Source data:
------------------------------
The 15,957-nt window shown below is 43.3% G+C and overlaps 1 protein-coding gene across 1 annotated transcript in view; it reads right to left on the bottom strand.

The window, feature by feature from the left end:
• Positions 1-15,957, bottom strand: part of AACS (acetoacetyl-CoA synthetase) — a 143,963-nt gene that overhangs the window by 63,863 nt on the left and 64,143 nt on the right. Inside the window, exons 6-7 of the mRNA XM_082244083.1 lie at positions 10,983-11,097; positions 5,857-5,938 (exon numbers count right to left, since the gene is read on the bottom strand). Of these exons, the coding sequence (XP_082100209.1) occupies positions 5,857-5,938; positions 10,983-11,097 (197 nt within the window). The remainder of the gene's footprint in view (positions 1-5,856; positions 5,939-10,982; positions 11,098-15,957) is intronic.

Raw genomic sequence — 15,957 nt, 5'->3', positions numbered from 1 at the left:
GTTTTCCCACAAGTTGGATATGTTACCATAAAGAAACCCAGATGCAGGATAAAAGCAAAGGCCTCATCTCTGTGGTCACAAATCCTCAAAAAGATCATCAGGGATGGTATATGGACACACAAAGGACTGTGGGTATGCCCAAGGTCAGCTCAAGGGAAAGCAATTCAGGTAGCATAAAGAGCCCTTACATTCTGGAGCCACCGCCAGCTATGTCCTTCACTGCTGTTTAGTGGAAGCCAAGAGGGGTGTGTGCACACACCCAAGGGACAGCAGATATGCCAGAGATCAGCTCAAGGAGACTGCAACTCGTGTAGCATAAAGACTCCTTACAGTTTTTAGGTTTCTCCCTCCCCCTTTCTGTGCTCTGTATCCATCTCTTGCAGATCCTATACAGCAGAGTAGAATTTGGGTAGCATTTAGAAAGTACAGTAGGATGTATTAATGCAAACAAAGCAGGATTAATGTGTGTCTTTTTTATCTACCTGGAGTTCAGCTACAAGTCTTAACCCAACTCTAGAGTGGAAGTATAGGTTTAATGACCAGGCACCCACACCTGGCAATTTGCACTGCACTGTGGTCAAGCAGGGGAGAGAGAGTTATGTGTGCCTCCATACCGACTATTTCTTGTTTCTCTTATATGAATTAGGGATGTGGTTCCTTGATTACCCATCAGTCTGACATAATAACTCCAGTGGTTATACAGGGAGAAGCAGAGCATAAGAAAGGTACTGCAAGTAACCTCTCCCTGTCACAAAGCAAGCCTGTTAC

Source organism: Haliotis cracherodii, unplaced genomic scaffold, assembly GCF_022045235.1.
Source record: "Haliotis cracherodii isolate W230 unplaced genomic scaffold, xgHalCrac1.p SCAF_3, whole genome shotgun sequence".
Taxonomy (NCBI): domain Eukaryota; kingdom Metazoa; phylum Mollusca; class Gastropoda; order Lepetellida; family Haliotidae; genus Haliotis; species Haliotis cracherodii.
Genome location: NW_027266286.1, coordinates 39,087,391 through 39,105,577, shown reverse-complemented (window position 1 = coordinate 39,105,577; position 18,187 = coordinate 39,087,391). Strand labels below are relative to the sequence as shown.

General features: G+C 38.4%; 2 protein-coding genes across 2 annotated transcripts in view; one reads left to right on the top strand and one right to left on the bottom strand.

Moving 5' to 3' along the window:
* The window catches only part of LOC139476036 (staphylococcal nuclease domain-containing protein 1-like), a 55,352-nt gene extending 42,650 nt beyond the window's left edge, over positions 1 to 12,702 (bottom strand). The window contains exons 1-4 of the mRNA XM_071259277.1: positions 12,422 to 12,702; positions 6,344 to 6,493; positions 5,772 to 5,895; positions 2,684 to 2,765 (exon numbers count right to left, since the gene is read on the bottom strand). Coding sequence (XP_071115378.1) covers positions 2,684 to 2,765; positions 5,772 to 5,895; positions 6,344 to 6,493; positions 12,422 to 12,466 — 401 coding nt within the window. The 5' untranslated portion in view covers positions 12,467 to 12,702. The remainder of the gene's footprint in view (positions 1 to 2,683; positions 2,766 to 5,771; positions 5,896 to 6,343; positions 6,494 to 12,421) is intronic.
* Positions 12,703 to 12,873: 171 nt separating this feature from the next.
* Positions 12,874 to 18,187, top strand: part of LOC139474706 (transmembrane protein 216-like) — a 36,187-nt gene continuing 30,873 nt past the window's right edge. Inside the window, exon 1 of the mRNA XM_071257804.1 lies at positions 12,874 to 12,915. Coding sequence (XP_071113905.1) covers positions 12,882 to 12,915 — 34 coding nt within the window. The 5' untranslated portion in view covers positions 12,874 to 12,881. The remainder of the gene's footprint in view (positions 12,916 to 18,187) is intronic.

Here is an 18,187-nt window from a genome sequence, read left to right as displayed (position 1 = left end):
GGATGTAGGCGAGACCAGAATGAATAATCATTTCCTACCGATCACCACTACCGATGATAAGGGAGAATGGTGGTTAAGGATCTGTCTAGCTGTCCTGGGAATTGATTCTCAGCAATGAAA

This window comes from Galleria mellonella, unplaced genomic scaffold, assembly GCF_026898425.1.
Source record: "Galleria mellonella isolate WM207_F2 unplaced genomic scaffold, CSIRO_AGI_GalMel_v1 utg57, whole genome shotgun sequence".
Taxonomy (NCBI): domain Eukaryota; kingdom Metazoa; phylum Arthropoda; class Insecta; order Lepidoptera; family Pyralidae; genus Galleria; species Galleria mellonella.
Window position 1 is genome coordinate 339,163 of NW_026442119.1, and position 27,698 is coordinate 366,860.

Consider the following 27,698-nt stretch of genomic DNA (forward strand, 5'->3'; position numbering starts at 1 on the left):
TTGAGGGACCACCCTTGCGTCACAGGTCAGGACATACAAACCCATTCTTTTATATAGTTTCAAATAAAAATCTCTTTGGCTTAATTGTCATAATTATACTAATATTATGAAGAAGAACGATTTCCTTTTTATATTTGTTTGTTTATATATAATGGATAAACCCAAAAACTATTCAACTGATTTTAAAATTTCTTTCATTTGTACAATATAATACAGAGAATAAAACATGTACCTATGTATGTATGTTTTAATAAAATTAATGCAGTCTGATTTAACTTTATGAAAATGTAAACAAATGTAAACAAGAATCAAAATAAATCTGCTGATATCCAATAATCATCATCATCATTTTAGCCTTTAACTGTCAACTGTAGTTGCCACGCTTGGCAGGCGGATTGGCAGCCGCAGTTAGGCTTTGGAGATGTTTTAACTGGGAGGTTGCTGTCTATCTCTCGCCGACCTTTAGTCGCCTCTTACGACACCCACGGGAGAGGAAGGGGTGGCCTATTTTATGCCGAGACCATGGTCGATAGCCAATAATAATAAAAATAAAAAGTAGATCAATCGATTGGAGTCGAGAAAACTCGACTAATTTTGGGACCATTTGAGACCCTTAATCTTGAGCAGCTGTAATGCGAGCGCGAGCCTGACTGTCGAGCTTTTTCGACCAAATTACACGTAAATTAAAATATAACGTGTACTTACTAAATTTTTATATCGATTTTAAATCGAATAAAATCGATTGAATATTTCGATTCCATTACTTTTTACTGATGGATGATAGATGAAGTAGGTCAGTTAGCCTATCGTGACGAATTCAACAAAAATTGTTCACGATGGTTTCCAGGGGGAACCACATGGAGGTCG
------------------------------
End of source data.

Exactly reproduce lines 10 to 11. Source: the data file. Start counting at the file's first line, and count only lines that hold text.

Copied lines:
General features: G+C 38.4%; 2 protein-coding genes across 2 annotated transcripts in view; one reads left to right on the top strand and one right to left on the bottom strand.

Moving 5' to 3' along the window: